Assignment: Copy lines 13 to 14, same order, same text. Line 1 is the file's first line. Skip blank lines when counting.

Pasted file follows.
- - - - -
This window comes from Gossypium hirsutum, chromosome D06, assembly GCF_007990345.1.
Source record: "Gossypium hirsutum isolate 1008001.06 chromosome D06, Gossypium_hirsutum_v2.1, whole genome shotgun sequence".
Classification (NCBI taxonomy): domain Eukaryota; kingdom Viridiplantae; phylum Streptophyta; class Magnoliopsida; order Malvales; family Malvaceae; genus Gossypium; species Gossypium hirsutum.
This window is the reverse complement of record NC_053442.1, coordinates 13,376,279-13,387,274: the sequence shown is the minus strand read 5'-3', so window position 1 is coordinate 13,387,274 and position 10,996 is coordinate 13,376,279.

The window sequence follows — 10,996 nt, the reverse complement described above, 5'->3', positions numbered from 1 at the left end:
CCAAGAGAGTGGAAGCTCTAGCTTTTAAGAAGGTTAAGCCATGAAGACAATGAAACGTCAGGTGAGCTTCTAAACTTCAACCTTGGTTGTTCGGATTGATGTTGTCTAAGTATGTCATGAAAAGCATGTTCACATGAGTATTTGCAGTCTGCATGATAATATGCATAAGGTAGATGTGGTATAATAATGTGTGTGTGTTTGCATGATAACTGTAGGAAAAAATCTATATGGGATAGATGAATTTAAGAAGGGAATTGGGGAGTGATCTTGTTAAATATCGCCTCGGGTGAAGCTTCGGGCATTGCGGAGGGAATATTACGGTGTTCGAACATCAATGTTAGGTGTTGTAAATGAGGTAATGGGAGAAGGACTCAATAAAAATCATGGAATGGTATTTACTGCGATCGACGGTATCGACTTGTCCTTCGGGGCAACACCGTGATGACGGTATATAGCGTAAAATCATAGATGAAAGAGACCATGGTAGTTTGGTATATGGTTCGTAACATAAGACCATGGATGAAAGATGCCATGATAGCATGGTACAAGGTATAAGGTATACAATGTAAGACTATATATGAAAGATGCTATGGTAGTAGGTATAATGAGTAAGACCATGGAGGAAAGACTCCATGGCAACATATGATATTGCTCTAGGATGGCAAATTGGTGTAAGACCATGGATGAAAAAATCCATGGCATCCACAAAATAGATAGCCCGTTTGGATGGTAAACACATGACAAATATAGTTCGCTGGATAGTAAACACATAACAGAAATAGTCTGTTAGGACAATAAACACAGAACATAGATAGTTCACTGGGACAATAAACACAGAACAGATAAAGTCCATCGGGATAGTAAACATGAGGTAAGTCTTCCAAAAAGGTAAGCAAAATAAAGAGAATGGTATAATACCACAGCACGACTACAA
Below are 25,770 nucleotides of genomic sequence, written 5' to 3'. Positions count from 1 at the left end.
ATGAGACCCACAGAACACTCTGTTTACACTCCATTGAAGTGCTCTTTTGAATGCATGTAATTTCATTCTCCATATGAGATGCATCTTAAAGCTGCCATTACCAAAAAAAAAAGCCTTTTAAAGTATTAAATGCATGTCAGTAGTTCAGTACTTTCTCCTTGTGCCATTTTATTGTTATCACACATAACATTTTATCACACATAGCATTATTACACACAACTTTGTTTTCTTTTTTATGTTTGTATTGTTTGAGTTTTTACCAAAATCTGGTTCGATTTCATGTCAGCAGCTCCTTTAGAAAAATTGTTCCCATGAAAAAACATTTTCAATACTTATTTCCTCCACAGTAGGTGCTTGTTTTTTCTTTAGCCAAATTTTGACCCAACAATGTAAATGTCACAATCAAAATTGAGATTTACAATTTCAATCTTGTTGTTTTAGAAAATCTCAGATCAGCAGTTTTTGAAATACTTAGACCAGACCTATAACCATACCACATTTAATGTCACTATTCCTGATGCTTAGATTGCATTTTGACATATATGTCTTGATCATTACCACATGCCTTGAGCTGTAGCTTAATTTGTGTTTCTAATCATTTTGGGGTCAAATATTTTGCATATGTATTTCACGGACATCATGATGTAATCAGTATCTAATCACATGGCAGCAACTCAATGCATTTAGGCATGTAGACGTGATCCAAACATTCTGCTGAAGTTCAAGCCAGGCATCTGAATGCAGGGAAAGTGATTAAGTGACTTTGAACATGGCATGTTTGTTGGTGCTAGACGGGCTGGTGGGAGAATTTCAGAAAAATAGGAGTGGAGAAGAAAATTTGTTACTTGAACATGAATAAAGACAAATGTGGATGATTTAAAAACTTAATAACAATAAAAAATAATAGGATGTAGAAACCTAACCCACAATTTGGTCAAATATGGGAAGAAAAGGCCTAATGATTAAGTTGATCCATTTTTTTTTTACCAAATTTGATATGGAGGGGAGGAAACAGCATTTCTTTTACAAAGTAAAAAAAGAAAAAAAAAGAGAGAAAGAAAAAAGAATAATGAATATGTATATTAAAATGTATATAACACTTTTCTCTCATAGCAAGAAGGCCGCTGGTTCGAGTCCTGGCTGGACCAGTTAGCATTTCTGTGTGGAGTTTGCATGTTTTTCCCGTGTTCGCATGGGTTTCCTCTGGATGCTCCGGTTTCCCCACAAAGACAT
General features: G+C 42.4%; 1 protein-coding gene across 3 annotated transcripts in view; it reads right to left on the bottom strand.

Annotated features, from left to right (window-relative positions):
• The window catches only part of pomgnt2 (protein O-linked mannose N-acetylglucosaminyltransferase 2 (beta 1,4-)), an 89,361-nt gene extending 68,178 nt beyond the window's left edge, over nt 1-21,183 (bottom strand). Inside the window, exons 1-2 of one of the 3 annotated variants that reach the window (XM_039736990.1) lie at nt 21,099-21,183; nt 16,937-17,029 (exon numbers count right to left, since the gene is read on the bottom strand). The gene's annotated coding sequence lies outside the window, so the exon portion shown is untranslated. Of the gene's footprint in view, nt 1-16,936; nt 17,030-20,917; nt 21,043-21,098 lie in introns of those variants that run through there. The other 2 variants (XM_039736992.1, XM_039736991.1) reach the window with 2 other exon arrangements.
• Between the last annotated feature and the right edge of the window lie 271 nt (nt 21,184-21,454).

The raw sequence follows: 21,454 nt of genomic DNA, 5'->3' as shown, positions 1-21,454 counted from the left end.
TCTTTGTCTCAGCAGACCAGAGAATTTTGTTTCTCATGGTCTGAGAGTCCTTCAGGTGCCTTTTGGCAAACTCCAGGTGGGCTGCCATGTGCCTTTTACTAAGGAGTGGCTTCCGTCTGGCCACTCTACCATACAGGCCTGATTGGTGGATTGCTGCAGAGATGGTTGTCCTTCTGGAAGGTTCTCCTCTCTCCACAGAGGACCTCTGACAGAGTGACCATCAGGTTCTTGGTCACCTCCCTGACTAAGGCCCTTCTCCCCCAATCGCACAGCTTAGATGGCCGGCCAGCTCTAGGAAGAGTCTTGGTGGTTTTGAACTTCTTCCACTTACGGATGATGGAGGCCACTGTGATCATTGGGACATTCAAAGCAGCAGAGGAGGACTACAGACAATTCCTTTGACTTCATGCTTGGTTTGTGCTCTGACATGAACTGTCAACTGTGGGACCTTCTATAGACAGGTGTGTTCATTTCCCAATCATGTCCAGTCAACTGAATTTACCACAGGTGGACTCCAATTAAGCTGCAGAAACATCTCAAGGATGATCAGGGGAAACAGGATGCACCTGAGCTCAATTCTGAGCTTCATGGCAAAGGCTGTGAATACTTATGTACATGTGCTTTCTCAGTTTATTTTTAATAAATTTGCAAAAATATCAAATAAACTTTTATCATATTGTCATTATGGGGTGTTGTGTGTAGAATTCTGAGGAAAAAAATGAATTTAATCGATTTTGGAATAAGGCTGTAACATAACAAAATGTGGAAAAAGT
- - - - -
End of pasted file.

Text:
The raw sequence follows: 21,454 nt of genomic DNA, 5'->3' as shown, positions 1-21,454 counted from the left end.
TCTTTGTCTCAGCAGACCAGAGAATTTTGTTTCTCATGGTCTGAGAGTCCTTCAGGTGCCTTTTGGCAAACTCCAGGTGGGCTGCCATGTGCCTTTTACTAAGGAGTGGCTTCCGTCTGGCCACTCTACCATACAGGCCTGATTGGTGGATTGCTGCAGAGATGGTTGTCCTTCTGGAAGGTTCTCCTCTCTCCACAGAGGACCTCTGACAGAGTGACCATCAGGTTCTTGGTCACCTCCCTGACTAAGGCCCTTCTCCCCCAATCGCACAGCTTAGATGGCCGGCCAGCTCTAGGAAGAGTCTTGGTGGTTTTGAACTTCTTCCACTTACGGATGATGGAGGCCACTGTGATCATTGGGACATTCAAAGCAGCAGAGGAGGACTACAGACAATTCCTTTGACTTCATGCTTGGTTTGTGCTCTGACATGAACTGTCAACTGTGGGACCTTCTATAGACAGGTGTGTTCATTTCCCAATCATGTCCAGTCAACTGAATTTACCACAGGTGGACTCCAATTAAGCTGCAGAAACATCTCAAGGATGATCAGGGGAAACAGGATGCACCTGAGCTCAATTCTGAGCTTCATGGCAAAGGCTGTGAATACTTATGTACATGTGCTTTCTCAGTTTATTTTTAATAAATTTGCAAAAATATCAAATAAACTTTTATCATATTGTCATTATGGGGTGTTGTGTGTAGAATTCTGAGGAAAAAAATGAATTTAATCGATTTTGGAATAAGGCTGTAACATAACAAAATGTGGAAAAAGT